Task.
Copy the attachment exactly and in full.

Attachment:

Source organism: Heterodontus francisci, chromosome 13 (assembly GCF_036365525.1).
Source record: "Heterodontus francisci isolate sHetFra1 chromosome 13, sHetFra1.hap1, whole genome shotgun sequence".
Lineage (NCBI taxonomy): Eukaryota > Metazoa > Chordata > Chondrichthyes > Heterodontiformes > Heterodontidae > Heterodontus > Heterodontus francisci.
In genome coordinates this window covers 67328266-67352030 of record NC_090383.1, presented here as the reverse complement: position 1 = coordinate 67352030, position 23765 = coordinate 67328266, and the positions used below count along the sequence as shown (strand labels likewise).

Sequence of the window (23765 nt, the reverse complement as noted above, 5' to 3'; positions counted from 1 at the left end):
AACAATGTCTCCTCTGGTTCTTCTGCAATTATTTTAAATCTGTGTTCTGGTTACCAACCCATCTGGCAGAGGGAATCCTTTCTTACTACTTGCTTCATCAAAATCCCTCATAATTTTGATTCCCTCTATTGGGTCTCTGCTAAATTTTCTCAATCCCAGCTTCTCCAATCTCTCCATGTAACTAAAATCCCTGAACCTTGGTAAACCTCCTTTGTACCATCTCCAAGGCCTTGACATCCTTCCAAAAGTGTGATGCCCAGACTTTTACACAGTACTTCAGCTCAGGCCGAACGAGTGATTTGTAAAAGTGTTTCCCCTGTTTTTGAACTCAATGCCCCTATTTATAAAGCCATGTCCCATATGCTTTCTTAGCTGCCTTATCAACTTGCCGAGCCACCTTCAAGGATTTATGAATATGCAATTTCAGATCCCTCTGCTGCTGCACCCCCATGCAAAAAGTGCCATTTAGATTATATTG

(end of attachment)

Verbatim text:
Source organism: Heterodontus francisci, chromosome 13 (assembly GCF_036365525.1).
Source record: "Heterodontus francisci isolate sHetFra1 chromosome 13, sHetFra1.hap1, whole genome shotgun sequence".
Lineage (NCBI taxonomy): Eukaryota > Metazoa > Chordata > Chondrichthyes > Heterodontiformes > Heterodontidae > Heterodontus > Heterodontus francisci.
In genome coordinates this window covers 67328266-67352030 of record NC_090383.1, presented here as the reverse complement: position 1 = coordinate 67352030, position 23765 = coordinate 67328266, and the positions used below count along the sequence as shown (strand labels likewise).

Sequence of the window (23765 nt, the reverse complement as noted above, 5' to 3'; positions counted from 1 at the left end):
AACAATGTCTCCTCTGGTTCTTCTGCAATTATTTTAAATCTGTGTTCTGGTTACCAACCCATCTGGCAGAGGGAATCCTTTCTTACTACTTGCTTCATCAAAATCCCTCATAATTTTGATTCCCTCTATTGGGTCTCTGCTAAATTTTCTCAATCCCAGCTTCTCCAATCTCTCCATGTAACTAAAATCCCTGAACCTTGGTAAACCTCCTTTGTACCATCTCCAAGGCCTTGACATCCTTCCAAAAGTGTGATGCCCAGACTTTTACACAGTACTTCAGCTCAGGCCGAACGAGTGATTTGTAAAAGTGTTTCCCCTGTTTTTGAACTCAATGCCCCTATTTATAAAGCCATGTCCCATATGCTTTCTTAGCTGCCTTATCAACTTGCCGAGCCACCTTCAAGGATTTATGAATATGCAATTTCAGATCCCTCTGCTGCTGCACCCCCATGCAAAAAGTGCCATTTAGATTATATTG